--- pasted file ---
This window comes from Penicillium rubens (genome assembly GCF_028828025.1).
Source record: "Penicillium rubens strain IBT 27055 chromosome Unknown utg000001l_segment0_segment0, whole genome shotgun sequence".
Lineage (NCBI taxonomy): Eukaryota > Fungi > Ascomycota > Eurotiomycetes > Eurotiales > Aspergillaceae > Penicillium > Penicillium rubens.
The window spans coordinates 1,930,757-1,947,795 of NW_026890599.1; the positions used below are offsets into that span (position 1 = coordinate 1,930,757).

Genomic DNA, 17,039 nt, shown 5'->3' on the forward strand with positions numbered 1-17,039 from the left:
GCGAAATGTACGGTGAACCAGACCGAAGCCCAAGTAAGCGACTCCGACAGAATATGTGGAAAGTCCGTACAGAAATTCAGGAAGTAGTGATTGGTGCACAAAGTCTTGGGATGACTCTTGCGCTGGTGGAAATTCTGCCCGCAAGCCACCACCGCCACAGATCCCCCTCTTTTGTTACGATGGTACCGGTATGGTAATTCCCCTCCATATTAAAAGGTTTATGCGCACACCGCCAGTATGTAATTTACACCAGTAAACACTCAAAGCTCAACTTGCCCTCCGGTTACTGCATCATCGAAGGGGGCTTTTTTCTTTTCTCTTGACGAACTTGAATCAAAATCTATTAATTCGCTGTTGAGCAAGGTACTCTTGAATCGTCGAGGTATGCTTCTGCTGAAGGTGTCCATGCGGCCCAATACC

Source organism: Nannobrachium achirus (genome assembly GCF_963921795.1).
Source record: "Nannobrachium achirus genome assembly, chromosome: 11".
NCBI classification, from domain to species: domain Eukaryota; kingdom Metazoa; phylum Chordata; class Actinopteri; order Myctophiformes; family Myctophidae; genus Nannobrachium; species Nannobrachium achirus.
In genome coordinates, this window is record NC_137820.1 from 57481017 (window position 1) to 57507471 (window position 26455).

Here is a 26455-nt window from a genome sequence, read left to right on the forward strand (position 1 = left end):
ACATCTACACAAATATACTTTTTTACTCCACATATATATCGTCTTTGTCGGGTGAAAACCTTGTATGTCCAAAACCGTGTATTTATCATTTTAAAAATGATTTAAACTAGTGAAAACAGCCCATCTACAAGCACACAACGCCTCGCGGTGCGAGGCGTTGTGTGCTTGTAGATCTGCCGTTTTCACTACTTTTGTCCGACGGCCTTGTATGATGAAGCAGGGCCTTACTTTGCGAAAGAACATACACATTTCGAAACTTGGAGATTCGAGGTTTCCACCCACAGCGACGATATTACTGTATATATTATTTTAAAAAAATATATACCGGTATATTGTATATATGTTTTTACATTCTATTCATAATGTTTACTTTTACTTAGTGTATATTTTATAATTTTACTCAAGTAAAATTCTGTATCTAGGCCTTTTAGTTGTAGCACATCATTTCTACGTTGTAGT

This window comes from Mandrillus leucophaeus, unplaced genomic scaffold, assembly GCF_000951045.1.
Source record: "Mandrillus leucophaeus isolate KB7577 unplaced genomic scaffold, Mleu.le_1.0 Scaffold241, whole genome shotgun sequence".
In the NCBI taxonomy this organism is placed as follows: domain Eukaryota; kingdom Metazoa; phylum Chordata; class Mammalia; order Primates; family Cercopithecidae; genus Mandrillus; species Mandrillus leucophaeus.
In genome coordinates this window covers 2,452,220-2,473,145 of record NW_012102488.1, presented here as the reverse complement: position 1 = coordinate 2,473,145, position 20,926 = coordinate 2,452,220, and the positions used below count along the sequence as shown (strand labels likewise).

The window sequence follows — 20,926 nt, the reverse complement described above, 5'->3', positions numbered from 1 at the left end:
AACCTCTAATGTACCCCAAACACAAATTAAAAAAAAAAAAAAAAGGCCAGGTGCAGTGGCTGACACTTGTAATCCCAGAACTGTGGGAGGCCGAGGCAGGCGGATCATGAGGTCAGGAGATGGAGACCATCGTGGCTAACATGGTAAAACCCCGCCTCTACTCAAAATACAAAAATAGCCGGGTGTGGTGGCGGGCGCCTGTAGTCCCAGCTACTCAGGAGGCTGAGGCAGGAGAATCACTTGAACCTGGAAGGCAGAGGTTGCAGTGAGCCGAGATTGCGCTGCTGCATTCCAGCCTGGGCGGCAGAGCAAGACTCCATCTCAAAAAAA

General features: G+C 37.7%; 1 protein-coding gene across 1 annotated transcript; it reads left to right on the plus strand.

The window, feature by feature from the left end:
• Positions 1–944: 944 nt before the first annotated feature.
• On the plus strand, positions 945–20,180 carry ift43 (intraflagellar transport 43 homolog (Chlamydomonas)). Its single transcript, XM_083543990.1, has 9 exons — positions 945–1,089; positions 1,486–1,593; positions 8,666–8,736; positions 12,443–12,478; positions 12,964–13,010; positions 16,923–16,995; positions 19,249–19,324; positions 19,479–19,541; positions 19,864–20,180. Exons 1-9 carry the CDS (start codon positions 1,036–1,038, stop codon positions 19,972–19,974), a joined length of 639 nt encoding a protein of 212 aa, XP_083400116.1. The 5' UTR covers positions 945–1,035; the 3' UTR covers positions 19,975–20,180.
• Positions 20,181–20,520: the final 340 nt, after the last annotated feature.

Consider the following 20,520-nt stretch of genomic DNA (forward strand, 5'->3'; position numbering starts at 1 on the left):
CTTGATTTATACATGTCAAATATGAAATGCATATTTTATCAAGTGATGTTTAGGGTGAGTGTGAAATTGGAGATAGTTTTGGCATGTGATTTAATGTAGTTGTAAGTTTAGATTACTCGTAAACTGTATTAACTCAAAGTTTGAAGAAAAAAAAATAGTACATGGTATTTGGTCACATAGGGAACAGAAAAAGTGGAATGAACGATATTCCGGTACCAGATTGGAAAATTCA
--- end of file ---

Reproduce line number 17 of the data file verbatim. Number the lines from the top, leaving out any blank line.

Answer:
The window sequence follows — 20,926 nt, the reverse complement described above, 5'->3', positions numbered from 1 at the left end: